Phosphorus: A Necessary Evil
Phosphorus is necessary for life. Our cells store energy with it, wrap themselves with it, and make genes with it. Consequences of low phosphorus intake occur with severe starvation and disorders of phosphorus transport in the body. Phosphorus excess presents more of a problem.
In my world of kidneys (or lack thereof), excess phosphorus does a number of evil things. As its blood levels rise, it can stimulate secondary hyperparathyroidism and renal osteodystrophy. It can also precipitate with calcium in tissues causing a number of issues. Calcification in coronary arteries indicates atherosclerosis, with significant risk of heart attack and death. Cardiovascular disease is what kills most people with kidney failure. Blood phosphorus levels run higher in patients of lower socioeconomic status, probably because of reliance on inexpensive processed foods that contain phosphate additives readily absorbed by the gut.
Higher baseline phosphorus levels have been shown to associate with greater risk of cardiovascular disease 15 years later in young adults with normal kidney function. In these patients, levels remained within the normal range- not the elevated levels seen in kidney disease patients. So even high normal levels of phosphorus can be bad for you.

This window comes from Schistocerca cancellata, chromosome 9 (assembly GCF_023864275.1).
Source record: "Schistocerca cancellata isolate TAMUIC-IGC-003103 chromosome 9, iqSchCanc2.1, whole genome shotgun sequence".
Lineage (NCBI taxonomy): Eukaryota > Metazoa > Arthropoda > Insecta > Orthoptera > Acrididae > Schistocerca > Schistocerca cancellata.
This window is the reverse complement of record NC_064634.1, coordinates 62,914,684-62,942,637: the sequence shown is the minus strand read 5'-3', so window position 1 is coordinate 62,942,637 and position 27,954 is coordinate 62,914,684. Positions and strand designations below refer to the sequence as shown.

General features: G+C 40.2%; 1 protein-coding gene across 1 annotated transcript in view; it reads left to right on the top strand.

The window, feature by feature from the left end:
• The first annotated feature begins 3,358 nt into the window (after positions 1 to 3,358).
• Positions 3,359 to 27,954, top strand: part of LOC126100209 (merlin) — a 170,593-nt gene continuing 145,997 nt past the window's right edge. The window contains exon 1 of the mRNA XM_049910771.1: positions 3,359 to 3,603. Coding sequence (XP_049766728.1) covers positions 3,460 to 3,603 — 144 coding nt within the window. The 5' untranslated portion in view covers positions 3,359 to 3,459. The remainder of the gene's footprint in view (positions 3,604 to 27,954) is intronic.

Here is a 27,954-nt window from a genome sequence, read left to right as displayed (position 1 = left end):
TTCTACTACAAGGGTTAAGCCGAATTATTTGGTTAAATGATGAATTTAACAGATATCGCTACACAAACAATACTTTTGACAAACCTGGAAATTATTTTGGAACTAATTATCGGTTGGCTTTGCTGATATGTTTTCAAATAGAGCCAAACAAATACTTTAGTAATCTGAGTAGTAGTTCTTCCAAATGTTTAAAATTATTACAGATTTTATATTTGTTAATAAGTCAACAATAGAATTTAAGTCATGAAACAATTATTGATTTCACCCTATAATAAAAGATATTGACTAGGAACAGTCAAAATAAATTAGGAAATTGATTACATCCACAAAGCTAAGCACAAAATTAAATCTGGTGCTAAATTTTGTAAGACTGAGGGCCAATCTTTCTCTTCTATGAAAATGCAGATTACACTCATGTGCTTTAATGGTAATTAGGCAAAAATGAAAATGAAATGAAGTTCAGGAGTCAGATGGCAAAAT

The article by Brendan Borrell looks at the work of two very different scientists. James Elser, a limnologist, was interested in why phosphate loading produces accelerated growth of certain organisms in lakes. His research group found that the increased phosphorus could be explained by the rapid production of RNA by briskly reproducing organisms. Phosphorus seemed to be the “rate-limiting” substance for growth. Molecular biologist George Beck studies carcinogenesis and the role of signaling driven by extracellular phosphate in it. While his own experiments suggest that dietary phosphate may drive cancers, other studies are less supportive. Atherosclerotic lesions may include areas of inappropriate cell growth; thus, phosphorus may first trigger vessel wall damage (intimal hyperplasia, or excessive growth of cells lining the blood vessel) which then becomes a target for precipitation of calcium phosphate.
So what should people do? Major sources of dietary phosphorus include meat and milk. Fast-food and highly processed products also contain phosphates that may be the difference between health and disease (Davita has a nice post on hidden phosphorus in foods). Given the link between these food sources and other health problems, such as obesity, hypertension, and diabetes, limiting their consumption seems prudent.